Madeline sat and held her grandmother’s hand, tears slowing gliding down her face as the old woman ranted about the evil wolves roaming the hallways. The dementia came and went, the dark visions of monsters seeming to get worse each time. Sometimes Mama Evie would give quiet warnings, like the time she urgently whispered to Madeline that they must protect the children at all costs when the village was invaded, looking around wildly to ensure none of the monsters heard her. Other times were like today with her grandmother shouting at her about vile creatures appearing and wailing about the coming destruction of the world.

The nurse came in, syringe already in hand, followed closely by the doctor

”Her screaming is starting to bother the other patients” the doctor said gently. “We’re going to give her something to calm her down.”

Madeline nodded mutely as the doctor made a note in the chart, then left. The nurse approached her grandmother. Mama Evie, seeing the syringe, started to thrash.

“No!” Mama Evie shouted. “Don’t! They’re coming! We’re not safe!”

The nurse made soothing sounds and inserted the syringe into the IV port.

Mama Evie looked at Madeline beseechingly, pleading with her. ”No, my little Maddy, please …”

“Wait!” Madeline cried, “She’s lucid again.”

But it was too late. The nurse re-capped the syringe, having already injected the drug. Slowly, Mama Evie’s featured slackened and her arms fell to her sides.

”Don’t worry, this is really for the best,” the nurse murmured, patting Madeline on the arm and walking out.

Madeline allowed herself a few more moments of weeping before slashing at her eyes with her sleeves and telling herself harshly to let it go. She practised a few of the breathing exercises her therapist had taught her and, once she was calm again, reached out to take her grandmother’s hand once more.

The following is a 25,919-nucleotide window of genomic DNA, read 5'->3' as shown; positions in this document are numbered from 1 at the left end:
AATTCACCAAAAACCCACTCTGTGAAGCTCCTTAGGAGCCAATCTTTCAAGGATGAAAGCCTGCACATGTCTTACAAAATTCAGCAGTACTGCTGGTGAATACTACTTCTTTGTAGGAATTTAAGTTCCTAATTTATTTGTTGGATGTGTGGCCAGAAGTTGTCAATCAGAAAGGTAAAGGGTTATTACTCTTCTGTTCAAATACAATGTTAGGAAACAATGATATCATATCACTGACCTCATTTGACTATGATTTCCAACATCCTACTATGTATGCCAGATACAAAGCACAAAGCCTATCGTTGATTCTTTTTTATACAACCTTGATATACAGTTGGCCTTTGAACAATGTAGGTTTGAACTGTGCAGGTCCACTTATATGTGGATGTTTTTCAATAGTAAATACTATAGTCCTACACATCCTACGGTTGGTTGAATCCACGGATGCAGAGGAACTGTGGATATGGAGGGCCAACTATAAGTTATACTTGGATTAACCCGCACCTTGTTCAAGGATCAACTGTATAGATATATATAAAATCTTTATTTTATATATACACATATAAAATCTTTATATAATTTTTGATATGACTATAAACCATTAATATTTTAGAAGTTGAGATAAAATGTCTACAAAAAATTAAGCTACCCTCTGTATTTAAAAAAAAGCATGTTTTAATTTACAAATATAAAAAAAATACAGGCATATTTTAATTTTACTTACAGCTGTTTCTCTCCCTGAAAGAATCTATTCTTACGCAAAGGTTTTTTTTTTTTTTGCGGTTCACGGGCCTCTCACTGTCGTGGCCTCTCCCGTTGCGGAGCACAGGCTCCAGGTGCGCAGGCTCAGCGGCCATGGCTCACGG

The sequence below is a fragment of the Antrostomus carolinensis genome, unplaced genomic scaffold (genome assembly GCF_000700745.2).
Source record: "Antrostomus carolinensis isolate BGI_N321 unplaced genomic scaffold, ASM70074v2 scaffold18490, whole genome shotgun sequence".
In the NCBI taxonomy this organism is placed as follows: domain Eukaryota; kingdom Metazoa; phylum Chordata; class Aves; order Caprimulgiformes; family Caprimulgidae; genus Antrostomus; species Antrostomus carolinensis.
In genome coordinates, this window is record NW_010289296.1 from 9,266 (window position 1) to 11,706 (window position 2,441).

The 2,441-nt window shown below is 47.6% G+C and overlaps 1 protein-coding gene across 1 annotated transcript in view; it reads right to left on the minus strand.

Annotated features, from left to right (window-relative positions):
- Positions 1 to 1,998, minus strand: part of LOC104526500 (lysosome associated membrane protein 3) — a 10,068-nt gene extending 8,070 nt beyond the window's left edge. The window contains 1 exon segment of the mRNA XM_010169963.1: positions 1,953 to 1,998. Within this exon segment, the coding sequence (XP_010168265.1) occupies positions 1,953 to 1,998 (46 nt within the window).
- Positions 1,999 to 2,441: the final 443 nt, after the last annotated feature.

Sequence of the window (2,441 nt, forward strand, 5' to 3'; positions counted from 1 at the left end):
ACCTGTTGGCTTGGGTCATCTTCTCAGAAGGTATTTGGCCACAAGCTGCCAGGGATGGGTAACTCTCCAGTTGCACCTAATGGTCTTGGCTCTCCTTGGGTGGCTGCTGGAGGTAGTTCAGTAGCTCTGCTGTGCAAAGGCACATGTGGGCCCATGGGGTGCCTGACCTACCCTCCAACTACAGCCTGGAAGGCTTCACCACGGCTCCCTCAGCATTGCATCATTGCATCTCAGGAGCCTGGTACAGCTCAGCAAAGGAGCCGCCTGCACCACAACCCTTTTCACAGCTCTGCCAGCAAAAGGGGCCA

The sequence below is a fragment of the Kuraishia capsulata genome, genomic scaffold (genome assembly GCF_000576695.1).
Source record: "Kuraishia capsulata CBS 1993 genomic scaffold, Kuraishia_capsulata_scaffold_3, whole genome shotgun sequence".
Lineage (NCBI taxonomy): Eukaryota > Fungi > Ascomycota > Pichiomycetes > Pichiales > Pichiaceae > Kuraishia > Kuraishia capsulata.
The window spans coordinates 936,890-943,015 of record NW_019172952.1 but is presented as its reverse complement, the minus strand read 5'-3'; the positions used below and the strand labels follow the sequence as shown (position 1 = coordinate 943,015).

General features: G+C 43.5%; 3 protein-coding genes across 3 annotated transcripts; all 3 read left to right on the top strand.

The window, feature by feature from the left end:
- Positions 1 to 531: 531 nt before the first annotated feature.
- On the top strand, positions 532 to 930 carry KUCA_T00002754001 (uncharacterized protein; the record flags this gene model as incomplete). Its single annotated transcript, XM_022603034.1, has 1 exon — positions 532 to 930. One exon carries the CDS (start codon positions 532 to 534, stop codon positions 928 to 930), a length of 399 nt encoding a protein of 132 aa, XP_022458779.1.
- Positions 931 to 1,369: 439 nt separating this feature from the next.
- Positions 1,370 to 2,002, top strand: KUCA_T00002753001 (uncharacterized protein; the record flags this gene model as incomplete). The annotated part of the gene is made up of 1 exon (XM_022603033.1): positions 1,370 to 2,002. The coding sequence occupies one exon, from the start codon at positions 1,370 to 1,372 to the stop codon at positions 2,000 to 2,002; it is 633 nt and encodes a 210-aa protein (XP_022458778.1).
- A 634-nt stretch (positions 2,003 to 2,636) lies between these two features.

A few hours later, she was woken by her grandmother’s harsh whisper. ”Madeline! Wake up, Maddy! You have to get me away from here. They’re coming, Madeline, and we can’t be here when they arrive!”

Madeline shook her head and said firmly, “You’re safe here, Mama Evie. Nothing is coming to get you.”

Mama Evie rolled her eyes and gave Madeline a pitying look. “No, foolish girl, they’re not coming to get me. They’re coming for us all. We have to get out of here so we can prepare.”

Mama Evie held the button that moved her bed into a sitting position and started to push off the thin sheets. As she swung her legs over the side of the bed, Madeline leapt up from her chair.

“No, Mama Evie, you mustn’t!” Madeline tried to push her grandmother’s legs back up and on to the bed but the old woman refused to budge.

”I’m getting out of here. It isn’t safe. They keeping pumping me full of drugs to stop the visions and without them we’ll never survive. Don’t just stand there, Maddy, help me!”

Luckily, just at that moment an orderly was walking by their room and saw her grandmother stand shakily against Madeline’s protests. He went to the nurse’s station and soon three hospital personnel were in the room. One gave Mama Evie a sedative while the other two got her back in bed and wrapped her arms and legs in restraints.

“Is that really necessary?” Madeline asked.

”Doctor’s orders,” said one of them briskly as they filed out of the room.


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